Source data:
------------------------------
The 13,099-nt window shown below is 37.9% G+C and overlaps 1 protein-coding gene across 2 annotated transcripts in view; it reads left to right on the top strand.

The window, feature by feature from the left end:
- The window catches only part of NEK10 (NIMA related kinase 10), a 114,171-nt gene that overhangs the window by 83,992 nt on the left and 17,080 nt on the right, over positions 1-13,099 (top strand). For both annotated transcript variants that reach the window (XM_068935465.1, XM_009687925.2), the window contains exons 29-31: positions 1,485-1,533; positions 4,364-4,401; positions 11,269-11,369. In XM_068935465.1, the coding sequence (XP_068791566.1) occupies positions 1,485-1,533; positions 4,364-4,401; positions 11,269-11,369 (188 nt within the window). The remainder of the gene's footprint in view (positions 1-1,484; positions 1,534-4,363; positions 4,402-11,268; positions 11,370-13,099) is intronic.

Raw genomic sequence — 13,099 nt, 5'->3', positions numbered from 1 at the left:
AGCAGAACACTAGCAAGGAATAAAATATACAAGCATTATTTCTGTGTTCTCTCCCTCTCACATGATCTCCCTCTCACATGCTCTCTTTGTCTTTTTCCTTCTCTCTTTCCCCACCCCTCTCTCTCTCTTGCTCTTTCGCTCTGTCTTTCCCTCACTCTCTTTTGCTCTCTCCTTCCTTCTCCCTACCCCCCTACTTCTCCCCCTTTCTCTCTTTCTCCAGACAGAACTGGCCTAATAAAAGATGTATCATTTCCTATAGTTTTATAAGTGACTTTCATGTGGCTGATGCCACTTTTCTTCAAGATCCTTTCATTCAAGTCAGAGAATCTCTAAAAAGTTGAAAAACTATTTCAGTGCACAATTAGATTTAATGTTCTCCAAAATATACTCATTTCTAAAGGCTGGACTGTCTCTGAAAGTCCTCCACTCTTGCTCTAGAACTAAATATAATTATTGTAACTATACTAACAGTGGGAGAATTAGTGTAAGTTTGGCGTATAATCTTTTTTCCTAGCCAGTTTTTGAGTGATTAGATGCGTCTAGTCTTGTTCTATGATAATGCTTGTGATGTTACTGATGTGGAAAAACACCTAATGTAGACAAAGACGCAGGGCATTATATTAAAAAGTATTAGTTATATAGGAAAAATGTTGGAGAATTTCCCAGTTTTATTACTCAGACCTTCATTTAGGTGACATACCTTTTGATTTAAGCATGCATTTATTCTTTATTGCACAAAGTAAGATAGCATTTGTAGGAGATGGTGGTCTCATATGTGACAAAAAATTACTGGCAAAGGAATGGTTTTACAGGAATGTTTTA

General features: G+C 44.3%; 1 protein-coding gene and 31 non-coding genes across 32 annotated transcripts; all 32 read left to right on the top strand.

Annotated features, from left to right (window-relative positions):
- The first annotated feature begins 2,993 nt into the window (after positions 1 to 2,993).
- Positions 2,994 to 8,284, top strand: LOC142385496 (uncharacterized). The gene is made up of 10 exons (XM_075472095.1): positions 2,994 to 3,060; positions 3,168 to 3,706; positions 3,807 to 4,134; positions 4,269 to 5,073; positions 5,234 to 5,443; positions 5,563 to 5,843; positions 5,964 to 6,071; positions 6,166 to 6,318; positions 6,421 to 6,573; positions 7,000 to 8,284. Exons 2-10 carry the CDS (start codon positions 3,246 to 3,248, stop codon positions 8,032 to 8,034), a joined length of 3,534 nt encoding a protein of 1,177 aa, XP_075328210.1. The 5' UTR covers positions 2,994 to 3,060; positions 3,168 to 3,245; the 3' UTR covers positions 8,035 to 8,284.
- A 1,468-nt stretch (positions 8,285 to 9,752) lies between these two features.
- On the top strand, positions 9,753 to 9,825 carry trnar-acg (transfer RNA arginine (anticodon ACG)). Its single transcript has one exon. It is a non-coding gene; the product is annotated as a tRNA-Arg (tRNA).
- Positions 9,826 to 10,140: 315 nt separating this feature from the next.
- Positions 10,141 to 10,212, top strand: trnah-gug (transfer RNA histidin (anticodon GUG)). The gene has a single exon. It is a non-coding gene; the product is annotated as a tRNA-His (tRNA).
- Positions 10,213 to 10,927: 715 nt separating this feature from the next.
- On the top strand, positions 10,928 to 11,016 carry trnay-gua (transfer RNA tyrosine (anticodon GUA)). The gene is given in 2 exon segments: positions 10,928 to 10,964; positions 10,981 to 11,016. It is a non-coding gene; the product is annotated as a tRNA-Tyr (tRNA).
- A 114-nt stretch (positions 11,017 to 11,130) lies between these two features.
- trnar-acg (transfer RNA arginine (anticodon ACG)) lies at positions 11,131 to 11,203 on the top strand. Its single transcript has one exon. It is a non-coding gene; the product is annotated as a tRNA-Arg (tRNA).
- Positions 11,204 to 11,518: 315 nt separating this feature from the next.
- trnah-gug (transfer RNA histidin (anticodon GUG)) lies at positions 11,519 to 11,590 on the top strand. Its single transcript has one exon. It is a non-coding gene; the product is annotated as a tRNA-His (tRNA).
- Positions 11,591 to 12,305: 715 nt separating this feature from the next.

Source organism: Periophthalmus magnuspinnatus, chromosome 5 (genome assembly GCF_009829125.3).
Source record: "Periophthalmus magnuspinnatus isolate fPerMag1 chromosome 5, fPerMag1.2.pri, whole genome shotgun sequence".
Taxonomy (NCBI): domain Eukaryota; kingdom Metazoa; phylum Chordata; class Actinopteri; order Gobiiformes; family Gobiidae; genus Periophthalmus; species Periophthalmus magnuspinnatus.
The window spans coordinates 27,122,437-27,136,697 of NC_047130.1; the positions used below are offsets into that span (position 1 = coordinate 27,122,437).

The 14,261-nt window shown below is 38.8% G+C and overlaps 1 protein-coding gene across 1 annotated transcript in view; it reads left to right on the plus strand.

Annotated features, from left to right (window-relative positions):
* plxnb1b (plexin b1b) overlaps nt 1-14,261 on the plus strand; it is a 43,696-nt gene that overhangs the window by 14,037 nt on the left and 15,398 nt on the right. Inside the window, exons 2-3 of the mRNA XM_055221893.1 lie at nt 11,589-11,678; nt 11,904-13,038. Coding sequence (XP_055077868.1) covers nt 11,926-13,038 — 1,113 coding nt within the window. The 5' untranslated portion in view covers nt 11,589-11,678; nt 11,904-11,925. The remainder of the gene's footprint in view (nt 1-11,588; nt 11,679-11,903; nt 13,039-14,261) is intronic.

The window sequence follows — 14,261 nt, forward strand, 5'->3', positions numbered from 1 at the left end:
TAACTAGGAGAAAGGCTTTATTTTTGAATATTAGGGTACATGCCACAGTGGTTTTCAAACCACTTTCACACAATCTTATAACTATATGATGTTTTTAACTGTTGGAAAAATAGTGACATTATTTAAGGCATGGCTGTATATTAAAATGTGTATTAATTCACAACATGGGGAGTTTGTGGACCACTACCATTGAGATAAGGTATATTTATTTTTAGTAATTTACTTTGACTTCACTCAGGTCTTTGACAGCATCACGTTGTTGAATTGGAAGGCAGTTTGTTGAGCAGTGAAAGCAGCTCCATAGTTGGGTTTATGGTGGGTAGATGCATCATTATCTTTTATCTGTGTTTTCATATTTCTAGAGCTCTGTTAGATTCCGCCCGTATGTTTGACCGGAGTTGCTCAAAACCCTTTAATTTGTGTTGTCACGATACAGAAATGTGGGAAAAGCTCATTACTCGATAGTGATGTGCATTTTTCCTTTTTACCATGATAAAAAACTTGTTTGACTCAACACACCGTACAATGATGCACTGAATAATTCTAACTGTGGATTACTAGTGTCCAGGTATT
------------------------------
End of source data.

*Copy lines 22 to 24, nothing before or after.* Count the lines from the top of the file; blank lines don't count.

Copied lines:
Source record: "Periophthalmus magnuspinnatus isolate fPerMag1 chromosome 5, fPerMag1.2.pri, whole genome shotgun sequence".
Taxonomy (NCBI): domain Eukaryota; kingdom Metazoa; phylum Chordata; class Actinopteri; order Gobiiformes; family Gobiidae; genus Periophthalmus; species Periophthalmus magnuspinnatus.
The window spans coordinates 27,122,437-27,136,697 of NC_047130.1; the positions used below are offsets into that span (position 1 = coordinate 27,122,437).